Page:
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I am trying to assign a number to a letter grade that a user inputs. The user will input a letter such as A, B, or C and then based on what they enter a value is stored in an integer.

I figured the easiest way to do this was setup an array such as:

char[] grade = char[] grade = {'A','B','C','D','F'};
grade[0] = 4;
grade[1] = 3;
// ... as so on

So, whenever a user inputs 'A' for their grade, I use the 4 when I need to.

I am trying to figure out how to read an input (JOptionPane) and read the letter they enter to the corresponding value I have assigned it. How do I go about parsing the letter input based on my array?

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2 Answers 2

I'm not sure, whether I understood you right:

int grade (char input) 
    return 5 - (input - 'A');

Think of it as a graph. In computer encoding, Ascii or UTF8, the characters A-F are sequentially encoded, with A being the lowest, but not 0 or 1, but 65 or something, which we don't remember exactly.

  5  |               *
  4  |                 *   
  3  |                   * 
  2  |                     * 
  1  |                       *
  0  +-- ... ------------------*----->
                     A B C D E F 
                    65 6 7 8 9 70

Drawing this graph, I mentioned that you jump form D to F - is that intentionally? If not:

If we subtract from 5 the difference from input and 'A', we get 5 - 0 for 'A', and 5 - 1 for 'B' and so on. Since we don't want to look up the number for 'A', we use 'A' directly, which is fine, since we can perform arithmetics on characters.

We could as well write

return 70 - input;


return 'F' - input;

The standard form of a linear equation is y = mx + n, where n is the cut through the y-axis (70), and m = -1, the gradient, negative in our case.

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Short and sweet. –  G_H Oct 26 '11 at 22:55
This works great, but how do I assign more than just 'A'? –  user1015523 Oct 26 '11 at 23:10
No need. You wouldn't need an array using this method. What happens is that the arithmethic causes the char to be cast to an int, allowing it to be subtracted from input. Basically, you calculate the "difference" between input and A. For A, this is 0. For B, this is 1. For C, this is 2. And so on. Then this is subtracted from 4, meaning A will eventually yield 4, B will yield 3, C will yield 2 and so on. To make this safe to use, do some bounds checking in your input to make sure people don't supply a Z or something. –  G_H Oct 26 '11 at 23:58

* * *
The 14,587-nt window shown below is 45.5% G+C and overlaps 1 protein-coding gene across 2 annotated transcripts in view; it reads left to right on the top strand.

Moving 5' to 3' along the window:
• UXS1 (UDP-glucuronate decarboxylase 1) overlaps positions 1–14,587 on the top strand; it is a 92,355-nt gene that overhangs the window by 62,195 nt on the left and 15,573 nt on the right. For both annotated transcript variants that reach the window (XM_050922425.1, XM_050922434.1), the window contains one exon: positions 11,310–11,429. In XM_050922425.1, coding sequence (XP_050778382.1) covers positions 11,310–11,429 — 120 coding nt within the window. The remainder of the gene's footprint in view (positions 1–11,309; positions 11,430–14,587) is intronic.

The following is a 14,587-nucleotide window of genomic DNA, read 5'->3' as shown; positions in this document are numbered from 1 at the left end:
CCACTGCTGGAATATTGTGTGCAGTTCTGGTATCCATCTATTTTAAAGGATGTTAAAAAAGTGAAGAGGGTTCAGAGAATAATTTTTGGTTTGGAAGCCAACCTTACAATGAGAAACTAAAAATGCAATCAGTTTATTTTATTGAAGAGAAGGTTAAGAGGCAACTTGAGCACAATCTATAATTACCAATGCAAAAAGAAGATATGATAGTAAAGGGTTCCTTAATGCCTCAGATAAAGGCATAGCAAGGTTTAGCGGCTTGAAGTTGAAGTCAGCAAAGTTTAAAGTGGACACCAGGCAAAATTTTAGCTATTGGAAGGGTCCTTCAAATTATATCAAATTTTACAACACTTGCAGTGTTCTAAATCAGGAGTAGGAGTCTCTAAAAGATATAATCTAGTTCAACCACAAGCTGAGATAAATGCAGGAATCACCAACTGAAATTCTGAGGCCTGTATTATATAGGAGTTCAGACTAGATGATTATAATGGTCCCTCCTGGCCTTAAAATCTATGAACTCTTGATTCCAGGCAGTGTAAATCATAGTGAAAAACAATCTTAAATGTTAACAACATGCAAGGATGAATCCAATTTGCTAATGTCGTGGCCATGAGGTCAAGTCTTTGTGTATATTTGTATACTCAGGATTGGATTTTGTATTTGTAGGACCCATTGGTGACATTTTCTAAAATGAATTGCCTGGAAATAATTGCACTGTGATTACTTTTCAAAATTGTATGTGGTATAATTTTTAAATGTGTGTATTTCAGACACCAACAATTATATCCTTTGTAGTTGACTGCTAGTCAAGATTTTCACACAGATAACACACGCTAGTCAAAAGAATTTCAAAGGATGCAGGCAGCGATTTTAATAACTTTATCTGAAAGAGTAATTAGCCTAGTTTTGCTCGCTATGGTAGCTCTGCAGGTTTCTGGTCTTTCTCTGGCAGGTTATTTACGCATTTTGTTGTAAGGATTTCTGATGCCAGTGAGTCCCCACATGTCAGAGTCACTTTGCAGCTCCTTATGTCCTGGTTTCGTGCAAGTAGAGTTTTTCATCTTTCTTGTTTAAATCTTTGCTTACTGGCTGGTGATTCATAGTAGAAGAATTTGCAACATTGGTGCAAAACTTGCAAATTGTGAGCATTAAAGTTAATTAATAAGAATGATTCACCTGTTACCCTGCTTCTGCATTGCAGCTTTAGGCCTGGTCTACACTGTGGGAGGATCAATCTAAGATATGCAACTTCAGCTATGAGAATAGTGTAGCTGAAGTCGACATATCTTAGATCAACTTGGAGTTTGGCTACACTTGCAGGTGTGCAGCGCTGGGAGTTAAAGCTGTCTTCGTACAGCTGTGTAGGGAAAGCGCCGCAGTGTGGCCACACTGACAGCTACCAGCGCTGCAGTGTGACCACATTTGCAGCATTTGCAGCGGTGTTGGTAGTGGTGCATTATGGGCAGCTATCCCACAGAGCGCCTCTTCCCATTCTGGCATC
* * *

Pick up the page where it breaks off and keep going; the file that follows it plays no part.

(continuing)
In case my above comment is slightly confusing, think of your input being a number from 65 to 69. We first want to "normalize" this as 0 to 5. So we subtract 65 from it. Only in the form of 'A'. We're counting the offset of the input character from 'A'. Then we subtract that from 4 to get your result. Btw, your original post might have to say E instead of F. Unless you want some non-linear grading system. In that case you'll need a different approach, like a map. –  G_H Oct 27 '11 at 0:03

It might be easier to just cast the character to an int. A char basically has an int value. Doing this:

int i = (char)'A';

will yield 65. For a lower case a it would be 97. You could cast the char to int, then use that value to do bounds checking and some arithmetic. Sequential letters will yield sequential integers. This is safe since you're running on a JVM and don't have to take bizarro character set orders for different platforms into account.

Apart from that, seeing how you have limited allowed inputs, a map could work well too:

Map<Character, Integer> grades = new HashMap<Character, Integer>();
grades.put('A', 4); //optionally also: grades.put('a' 4);

Type params and auto-boxing and unboxing makes this a lot more convenient these days.

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I basically am just trying to ask a user what grade they got in a class and then based on that grade, use a number assigned which in this example are used as the amount of credits they received for a class. So, if they enter that they got an A, then they received 4 credit hours for that class. –  user1015523 Oct 26 '11 at 23:04
We gathered that, and even so the exact context isn't important since your question is clear. Both my and user unknown's approach will do what you want. –  G_H Oct 26 '11 at 23:08

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